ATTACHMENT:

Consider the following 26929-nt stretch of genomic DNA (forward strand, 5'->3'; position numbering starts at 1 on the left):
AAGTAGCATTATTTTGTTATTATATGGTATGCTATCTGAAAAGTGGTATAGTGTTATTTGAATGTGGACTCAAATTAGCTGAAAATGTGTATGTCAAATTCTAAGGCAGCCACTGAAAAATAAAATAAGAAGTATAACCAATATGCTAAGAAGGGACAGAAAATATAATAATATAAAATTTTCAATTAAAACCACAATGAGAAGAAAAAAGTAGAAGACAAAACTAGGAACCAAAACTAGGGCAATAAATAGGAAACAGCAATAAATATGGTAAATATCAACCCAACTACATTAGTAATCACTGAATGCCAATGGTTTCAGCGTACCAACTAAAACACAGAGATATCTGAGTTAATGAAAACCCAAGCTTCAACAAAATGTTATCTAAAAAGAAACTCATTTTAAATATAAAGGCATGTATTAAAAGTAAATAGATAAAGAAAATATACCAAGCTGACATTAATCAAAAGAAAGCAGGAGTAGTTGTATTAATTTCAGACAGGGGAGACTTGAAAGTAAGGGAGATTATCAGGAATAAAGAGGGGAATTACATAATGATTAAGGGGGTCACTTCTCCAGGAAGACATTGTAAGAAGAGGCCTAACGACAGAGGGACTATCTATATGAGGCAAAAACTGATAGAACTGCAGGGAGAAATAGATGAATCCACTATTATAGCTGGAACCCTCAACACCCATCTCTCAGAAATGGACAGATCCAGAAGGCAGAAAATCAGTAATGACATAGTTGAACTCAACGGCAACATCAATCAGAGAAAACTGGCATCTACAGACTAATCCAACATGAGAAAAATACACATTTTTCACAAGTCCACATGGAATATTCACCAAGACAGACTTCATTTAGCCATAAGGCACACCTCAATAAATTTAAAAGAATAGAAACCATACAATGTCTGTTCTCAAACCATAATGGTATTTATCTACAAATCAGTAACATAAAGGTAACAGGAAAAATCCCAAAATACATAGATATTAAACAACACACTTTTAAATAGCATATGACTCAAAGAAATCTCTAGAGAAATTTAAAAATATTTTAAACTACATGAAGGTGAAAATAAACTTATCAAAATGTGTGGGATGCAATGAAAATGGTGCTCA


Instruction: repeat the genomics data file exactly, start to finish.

Consider the following 26929-nt stretch of genomic DNA (forward strand, 5'->3'; position numbering starts at 1 on the left):
AAGTAGCATTATTTTGTTATTATATGGTATGCTATCTGAAAAGTGGTATAGTGTTATTTGAATGTGGACTCAAATTAGCTGAAAATGTGTATGTCAAATTCTAAGGCAGCCACTGAAAAATAAAATAAGAAGTATAACCAATATGCTAAGAAGGGACAGAAAATATAATAATATAAAATTTTCAATTAAAACCACAATGAGAAGAAAAAAGTAGAAGACAAAACTAGGAACCAAAACTAGGGCAATAAATAGGAAACAGCAATAAATATGGTAAATATCAACCCAACTACATTAGTAATCACTGAATGCCAATGGTTTCAGCGTACCAACTAAAACACAGAGATATCTGAGTTAATGAAAACCCAAGCTTCAACAAAATGTTATCTAAAAAGAAACTCATTTTAAATATAAAGGCATGTATTAAAAGTAAATAGATAAAGAAAATATACCAAGCTGACATTAATCAAAAGAAAGCAGGAGTAGTTGTATTAATTTCAGACAGGGGAGACTTGAAAGTAAGGGAGATTATCAGGAATAAAGAGGGGAATTACATAATGATTAAGGGGGTCACTTCTCCAGGAAGACATTGTAAGAAGAGGCCTAACGACAGAGGGACTATCTATATGAGGCAAAAACTGATAGAACTGCAGGGAGAAATAGATGAATCCACTATTATAGCTGGAACCCTCAACACCCATCTCTCAGAAATGGACAGATCCAGAAGGCAGAAAATCAGTAATGACATAGTTGAACTCAACGGCAACATCAATCAGAGAAAACTGGCATCTACAGACTAATCCAACATGAGAAAAATACACATTTTTCACAAGTCCACATGGAATATTCACCAAGACAGACTTCATTTAGCCATAAGGCACACCTCAATAAATTTAAAAGAATAGAAACCATACAATGTCTGTTCTCAAACCATAATGGTATTTATCTACAAATCAGTAACATAAAGGTAACAGGAAAAATCCCAAAATACATAGATATTAAACAACACACTTTTAAATAGCATATGACTCAAAGAAATCTCTAGAGAAATTTAAAAATATTTTAAACTACATGAAGGTGAAAATAAACTTATCAAAATGTGTGGGATGCAATGAAAATGGTGCTCA